I have been loath to share anything after the terrorist attacks in Gilroy and El Paso, and the shooting in Dayton. I have had to write or say something too often as Bishop about such things. I was mired in the helplessness of the Teacher in Ecclesiastes (1:2, 13-15 from the CEB translation): “Perfectly pointless, says the Teacher, perfectly pointless. Everything is pointless…. I applied my mind to investigate and to explore by wisdom all that happens under heaven. It’s an unhappy obsession that God has given to human beings. When I observed all that happens under the sun, I realized that everything is pointless, a chasing after wind. What’s crooked can’t be straightened; what isn’t there can’t be counted.”
Frankly, we were again faced with a culture of violence and dehumanization that has become "normalized” in the United States and that has no place in the Gospel of Jesus Christ. I suggest that this is part of the societal and cultural mental illness of the United States: Racism (with its related divisions and fear) and the inclination to violence (exemplified by our gun culture). I certainly believe it has been fed by the rhetoric of hate, division and violence coming by tweet and rally speeches from the current President, but he is a symptom of deeper societal illness and not himself the disease or singular cause. Harkening to a mythical "pure" past and creating fear of the other feeds our worst instincts and suppresses the better angels of our nature. Access to guns of unneeded and previously unimaginable fire power arms the worst in our midst — or creates fanciful scenarios that are now all too real.
Yes, it is the guns and the individuals; it is the rhetoric of the President, and the culture of fear and division; it is racism and white fragility; it is the school to prison pipeline and a for profit prison system; it is our failure as a society to deal with mental health and effective public education; it is violent movies and video games, and a culture of consumerism that delights and profits mightily in such “entertainment”; it is hyper-individualism and the loss of community; it is US, we — the people — are the problem. It is human sin. The cities with violence are part of an interconnected nation of states on the North American continent making the gun laws in one locale almost moot because of the easy transport and availability of guns from elsewhere. We are interconnected and responsible one for another. We are the problem in our failure to recognize and denounce hate and racism in others – including our leaders – and in ourselves. We are the problem in our support for industries that profit from violence. We are the problem in our silence and complicity. It is not a new problem, but this generation is reaping a new harvest of hate and violence. It is on us – all of us.
I am reminded of the lesson this past Sunday (August 4, 2019) from Colossians (3:8-11 from the NRSV translation): “But now you must get rid of all such things — anger, wrath, malice, slander, and abusive language from your mouth. Do not lie to one another, seeing that you have stripped off the old self with its practices and have clothed yourselves with the new self, which is being renewed in knowledge according to the image of its creator. In that renewal there is no longer Greek and Jew, circumcised and uncircumcised, barbarian, Scythian, slave and free; but Christ is all and in all!”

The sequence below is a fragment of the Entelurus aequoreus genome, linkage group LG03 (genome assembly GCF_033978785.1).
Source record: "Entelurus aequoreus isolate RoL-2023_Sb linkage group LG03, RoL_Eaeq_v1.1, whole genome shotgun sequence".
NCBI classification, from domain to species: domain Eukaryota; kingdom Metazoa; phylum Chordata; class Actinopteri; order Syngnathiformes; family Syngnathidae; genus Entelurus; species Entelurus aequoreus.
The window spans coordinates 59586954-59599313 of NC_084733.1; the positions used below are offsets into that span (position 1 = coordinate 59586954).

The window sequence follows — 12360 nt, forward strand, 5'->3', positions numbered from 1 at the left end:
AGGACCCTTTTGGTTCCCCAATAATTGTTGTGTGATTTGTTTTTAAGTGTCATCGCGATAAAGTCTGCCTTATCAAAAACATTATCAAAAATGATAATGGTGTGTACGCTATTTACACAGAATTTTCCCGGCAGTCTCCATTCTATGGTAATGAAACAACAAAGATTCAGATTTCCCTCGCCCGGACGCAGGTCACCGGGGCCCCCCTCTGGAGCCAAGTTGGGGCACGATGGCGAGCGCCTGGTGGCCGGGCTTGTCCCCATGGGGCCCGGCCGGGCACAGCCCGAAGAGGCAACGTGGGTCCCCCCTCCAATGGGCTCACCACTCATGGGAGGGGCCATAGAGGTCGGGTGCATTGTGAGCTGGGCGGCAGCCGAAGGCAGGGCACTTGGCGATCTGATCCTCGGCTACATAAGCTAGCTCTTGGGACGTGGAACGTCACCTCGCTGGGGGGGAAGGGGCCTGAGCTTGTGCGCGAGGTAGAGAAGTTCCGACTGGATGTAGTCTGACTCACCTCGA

As the followers of Jesus Christ, it is the love of the Incarnate One that we find hope. God is in the face of the refugee fleeing violence and poverty in Central America, it is in the ashen face of the child killed in El Paso and even in that of her murderer, it is in us. Just as we are the problem, we must be the hope. It is how we live and hold one another accountable as part of the Commonwealth of Christ. We must pray and act. We know how to live. Jesus said (Luke 16-17 from the CEB translation), “Allow the children to come to me. Don’t forbid them, because God’s kingdom belongs to people like these children. I assure you that whoever doesn’t welcome God’s kingdom like a child will never enter it.” We are given the vision of the Commonwealth of Christ. When he taught the parable of the “Good Samaritan” (Luke 11:25-37) or the warning of the “Judgement of the Nations” (Matthew 25:31-46), we are shown the way.
Today, my hope is in Christ Jesus and in you, God’s people, to lift up my arms in prayer even when I cry all is “perfectly pointless.” I can then turn my face to God and raise my voice against the violence and the evil. I am again reminded: “Who will separate us from Christ’s love? Will we be separated by trouble, or distress, or harassment, or famine, or nakedness, or danger, or sword? As it is written,
‘We are being put to death all day long for your sake. We are treated like sheep for slaughter.’ But in all these things we win a sweeping victory through the one who loved us. I’m convinced that nothing can separate us from God’s love in Christ Jesus our Lord: not death or life, not angels or rulers, not present things or future things, not powers or height or depth, or any other thing that is created.” (Romans 8:35-39 from the CEB translation)
Grant, O God, that your holy and life-giving Spirit may so move every human heart and especially the hearts of the people of the United States, that barriers which divide us may crumble, suspicions disappear, and hatreds cease; that our divisions being healed, we may live in justice and peace; through Jesus Christ our Lord. Amen.